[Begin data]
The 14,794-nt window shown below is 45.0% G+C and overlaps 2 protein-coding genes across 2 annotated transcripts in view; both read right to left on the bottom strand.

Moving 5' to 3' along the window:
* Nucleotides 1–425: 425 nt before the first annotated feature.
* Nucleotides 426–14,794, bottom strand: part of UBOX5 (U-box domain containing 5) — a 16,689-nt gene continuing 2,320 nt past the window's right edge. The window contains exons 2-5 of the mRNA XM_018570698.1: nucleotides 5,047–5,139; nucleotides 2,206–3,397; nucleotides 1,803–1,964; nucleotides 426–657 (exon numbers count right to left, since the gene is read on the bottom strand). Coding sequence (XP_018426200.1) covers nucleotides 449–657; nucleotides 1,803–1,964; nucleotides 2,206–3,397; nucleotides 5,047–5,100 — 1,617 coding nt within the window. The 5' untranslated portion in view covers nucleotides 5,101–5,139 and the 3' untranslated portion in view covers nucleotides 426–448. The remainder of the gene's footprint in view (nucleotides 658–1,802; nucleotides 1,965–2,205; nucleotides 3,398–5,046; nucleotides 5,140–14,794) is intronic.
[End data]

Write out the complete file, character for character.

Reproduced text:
The 14,794-nt window shown below is 45.0% G+C and overlaps 2 protein-coding genes across 2 annotated transcripts in view; both read right to left on the bottom strand.

Moving 5' to 3' along the window:
* Nucleotides 1–425: 425 nt before the first annotated feature.
* Nucleotides 426–14,794, bottom strand: part of UBOX5 (U-box domain containing 5) — a 16,689-nt gene continuing 2,320 nt past the window's right edge. The window contains exons 2-5 of the mRNA XM_018570698.1: nucleotides 5,047–5,139; nucleotides 2,206–3,397; nucleotides 1,803–1,964; nucleotides 426–657 (exon numbers count right to left, since the gene is read on the bottom strand). Coding sequence (XP_018426200.1) covers nucleotides 449–657; nucleotides 1,803–1,964; nucleotides 2,206–3,397; nucleotides 5,047–5,100 — 1,617 coding nt within the window. The 5' untranslated portion in view covers nucleotides 5,101–5,139 and the 3' untranslated portion in view covers nucleotides 426–448. The remainder of the gene's footprint in view (nucleotides 658–1,802; nucleotides 1,965–2,205; nucleotides 3,398–5,046; nucleotides 5,140–14,794) is intronic.